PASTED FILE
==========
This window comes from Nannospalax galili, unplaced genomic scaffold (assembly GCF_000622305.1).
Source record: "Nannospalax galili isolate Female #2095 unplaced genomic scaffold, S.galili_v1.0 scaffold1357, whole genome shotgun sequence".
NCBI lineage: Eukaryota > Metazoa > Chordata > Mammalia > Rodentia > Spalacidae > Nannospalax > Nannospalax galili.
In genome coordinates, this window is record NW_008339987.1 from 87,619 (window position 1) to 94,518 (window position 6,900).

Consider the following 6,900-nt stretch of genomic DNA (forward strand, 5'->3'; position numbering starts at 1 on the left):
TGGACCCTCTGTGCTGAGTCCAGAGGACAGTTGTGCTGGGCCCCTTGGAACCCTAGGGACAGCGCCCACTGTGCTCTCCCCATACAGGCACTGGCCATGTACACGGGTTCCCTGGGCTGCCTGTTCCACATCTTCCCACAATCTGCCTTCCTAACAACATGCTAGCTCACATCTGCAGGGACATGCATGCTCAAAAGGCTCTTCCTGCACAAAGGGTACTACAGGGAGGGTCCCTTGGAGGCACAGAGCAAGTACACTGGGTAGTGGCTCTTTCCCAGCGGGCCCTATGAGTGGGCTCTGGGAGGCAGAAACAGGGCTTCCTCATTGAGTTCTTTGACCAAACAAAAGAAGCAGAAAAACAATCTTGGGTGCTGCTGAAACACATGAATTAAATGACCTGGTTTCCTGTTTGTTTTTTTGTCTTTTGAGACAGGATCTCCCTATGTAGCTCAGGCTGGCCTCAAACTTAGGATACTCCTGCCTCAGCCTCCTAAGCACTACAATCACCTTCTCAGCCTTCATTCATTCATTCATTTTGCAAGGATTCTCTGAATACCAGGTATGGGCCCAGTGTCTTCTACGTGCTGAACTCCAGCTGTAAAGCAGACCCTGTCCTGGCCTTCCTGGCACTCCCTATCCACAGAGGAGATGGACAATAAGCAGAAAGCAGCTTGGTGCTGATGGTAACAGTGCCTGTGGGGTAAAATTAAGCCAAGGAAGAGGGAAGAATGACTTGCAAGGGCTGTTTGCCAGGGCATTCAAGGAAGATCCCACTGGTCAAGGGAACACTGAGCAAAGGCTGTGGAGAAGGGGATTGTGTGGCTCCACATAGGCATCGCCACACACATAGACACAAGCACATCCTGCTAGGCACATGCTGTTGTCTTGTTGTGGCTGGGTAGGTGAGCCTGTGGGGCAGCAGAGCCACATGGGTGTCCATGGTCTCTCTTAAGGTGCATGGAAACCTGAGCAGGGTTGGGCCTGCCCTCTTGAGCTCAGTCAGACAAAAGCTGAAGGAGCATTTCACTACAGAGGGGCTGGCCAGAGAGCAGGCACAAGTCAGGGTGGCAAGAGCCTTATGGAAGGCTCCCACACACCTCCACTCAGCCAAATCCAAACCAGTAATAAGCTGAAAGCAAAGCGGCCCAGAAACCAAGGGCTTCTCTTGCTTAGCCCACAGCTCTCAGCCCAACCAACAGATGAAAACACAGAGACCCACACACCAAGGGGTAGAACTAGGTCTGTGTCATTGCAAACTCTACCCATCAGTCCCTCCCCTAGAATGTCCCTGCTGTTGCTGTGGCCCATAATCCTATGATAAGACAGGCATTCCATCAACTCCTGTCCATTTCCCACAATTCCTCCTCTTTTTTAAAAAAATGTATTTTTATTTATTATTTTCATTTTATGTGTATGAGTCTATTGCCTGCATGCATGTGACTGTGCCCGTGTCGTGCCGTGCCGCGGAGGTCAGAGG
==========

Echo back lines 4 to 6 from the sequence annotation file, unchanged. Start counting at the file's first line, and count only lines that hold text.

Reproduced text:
In genome coordinates, this window is record NW_008339987.1 from 87,619 (window position 1) to 94,518 (window position 6,900).

Consider the following 6,900-nt stretch of genomic DNA (forward strand, 5'->3'; position numbering starts at 1 on the left):
TGGACCCTCTGTGCTGAGTCCAGAGGACAGTTGTGCTGGGCCCCTTGGAACCCTAGGGACAGCGCCCACTGTGCTCTCCCCATACAGGCACTGGCCATGTACACGGGTTCCCTGGGCTGCCTGTTCCACATCTTCCCACAATCTGCCTTCCTAACAACATGCTAGCTCACATCTGCAGGGACATGCATGCTCAAAAGGCTCTTCCTGCACAAAGGGTACTACAGGGAGGGTCCCTTGGAGGCACAGAGCAAGTACACTGGGTAGTGGCTCTTTCCCAGCGGGCCCTATGAGTGGGCTCTGGGAGGCAGAAACAGGGCTTCCTCATTGAGTTCTTTGACCAAACAAAAGAAGCAGAAAAACAATCTTGGGTGCTGCTGAAACACATGAATTAAATGACCTGGTTTCCTGTTTGTTTTTTTGTCTTTTGAGACAGGATCTCCCTATGTAGCTCAGGCTGGCCTCAAACTTAGGATACTCCTGCCTCAGCCTCCTAAGCACTACAATCACCTTCTCAGCCTTCATTCATTCATTCATTTTGCAAGGATTCTCTGAATACCAGGTATGGGCCCAGTGTCTTCTACGTGCTGAACTCCAGCTGTAAAGCAGACCCTGTCCTGGCCTTCCTGGCACTCCCTATCCACAGAGGAGATGGACAATAAGCAGAAAGCAGCTTGGTGCTGATGGTAACAGTGCCTGTGGGGTAAAATTAAGCCAAGGAAGAGGGAAGAATGACTTGCAAGGGCTGTTTGCCAGGGCATTCAAGGAAGATCCCACTGGTCAAGGGAACACTGAGCAAAGGCTGTGGAGAAGGGGATTGTGTGGCTCCACATAGGCATCGCCACACACATAGACACAAGCACATCCTGCTAGGCACATGCTGTTGTCTTGTTGTGGCTGGGTAGGTGAGCCTGTGGGGCAGCAGAGCCACATGGGTGTCCATGGTCTCTCTTAAGGTGCATGGAAACCTGAGCAGGGTTGGGCCTGCCCTCTTGAGCTCAGTCAGACAAAAGCTGAAGGAGCATTTCACTACAGAGGGGCTGGCCAGAGAGCAGGCACAAGTCAGGGTGGCAAGAGCCTTATGGAAGGCTCCCACACACCTCCACTCAGCCAAATCCAAACCAGTAATAAGCTGAAAGCAAAGCGGCCCAGAAACCAAGGGCTTCTCTTGCTTAGCCCACAGCTCTCAGCCCAACCAACAGATGAAAACACAGAGACCCACACACCAAGGGGTAGAACTAGGTCTGTGTCATTGCAAACTCTACCCATCAGTCCCTCCCCTAGAATGTCCCTGCTGTTGCTGTGGCCCATAATCCTATGATAAGACAGGCATTCCATCAACTCCTGTCCATTTCCCACAATTCCTCCTCTTTTTTAAAAAAATGTATTTTTATTTATTATTTTCATTTTATGTGTATGAGTCTATTGCCTGCATGCATGTGACTGTGCCCGTGTCGTGCCGTGCCGCGGAGGTCAGAGG